At my brief tenure as the web designer/front end developer at the Illinois College of Optometry, I was given the opportunity of doing a full redesign of their website.

Next to my design of http://www.cafescribe.com, this was the biggest project I had ever worked on with a lot of moving parts.

The two major objectives of the project were to a)move it from an ancient Joomla 1.5 platform to WordPress so the content manager could easily update it and b) to make it responsive.

I looked at it as an opportunity to start applying some of the UI/UX theories and techniques I had been reading about, and learning in my User Centered Design class. I also tried to modernize and clean up the design from its previous incarnation, creating visual hierarchy, and fixing one of the biggest pain points, the small type, and the lack of a search bar on all pages.

While very modern in look, feel and layout, I would not say this is purely Flat Design, but very inspired by it, using modern web fonts, large blocks of color. It avoids some of the trappings of the modern Flat movement like parallax scrolling or heavy icon usage.

  

It was a very big learning experience for me.

I had never used WordPress before so it was a quick crash course on it. I learned how to use its backend, all the various plug ins and even got into doing some child themes work.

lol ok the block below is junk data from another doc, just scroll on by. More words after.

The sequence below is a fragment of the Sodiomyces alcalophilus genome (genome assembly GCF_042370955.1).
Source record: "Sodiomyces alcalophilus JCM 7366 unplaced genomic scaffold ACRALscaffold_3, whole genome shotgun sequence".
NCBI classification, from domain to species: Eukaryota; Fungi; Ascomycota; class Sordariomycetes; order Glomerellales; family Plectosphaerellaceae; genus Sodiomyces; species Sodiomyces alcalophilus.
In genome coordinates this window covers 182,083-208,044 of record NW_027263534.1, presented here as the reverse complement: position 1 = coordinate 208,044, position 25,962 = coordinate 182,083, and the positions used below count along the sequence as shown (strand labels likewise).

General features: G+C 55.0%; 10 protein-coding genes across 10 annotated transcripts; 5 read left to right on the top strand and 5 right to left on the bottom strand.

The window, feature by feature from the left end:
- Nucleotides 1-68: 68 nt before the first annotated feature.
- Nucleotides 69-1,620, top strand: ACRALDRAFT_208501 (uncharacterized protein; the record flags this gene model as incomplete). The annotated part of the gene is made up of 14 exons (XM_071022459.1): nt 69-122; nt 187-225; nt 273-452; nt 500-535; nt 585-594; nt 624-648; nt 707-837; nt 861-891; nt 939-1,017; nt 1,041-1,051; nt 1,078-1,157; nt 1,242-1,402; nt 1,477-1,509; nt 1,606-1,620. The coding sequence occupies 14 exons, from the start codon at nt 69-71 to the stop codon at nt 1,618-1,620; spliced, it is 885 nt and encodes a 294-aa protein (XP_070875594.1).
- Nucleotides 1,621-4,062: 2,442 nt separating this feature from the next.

As I stated above I got to apply some UI/UX techniques I had not done before on other web pages:

Design/Competitive Analysis – I looked at about every Optometry School in North America’s website to see what they were doing, how they handled navigation, information architecture, page layout, what they were doing wrong, and what they were doing right.

I also looked outside of higher education, and went through the popular design showcase websites like

Hand drawn wireframes before taking them into Adobe Illustrator for quick iterations

Usability Testing (well it was kind of half assed, but I did record the audio sessions from two students while asking them to perform tasks on the website and think out loud. You need at least 5 for a good Usability study, and to be video recorded, but it was a start)

But perhaps the biggest lesson here was the art of letting go. Especially when you design for a client using a CMS so they can make their own updates or has another developer work on it, a web designer loses control of their “baby” the second they hand the project over. Websites are ephemeral things, with maybe 3-4 years shelf life. Unlike print, you have do have a physical copy to hold on and preserve. Web design can seem like it’s out there in the ether.

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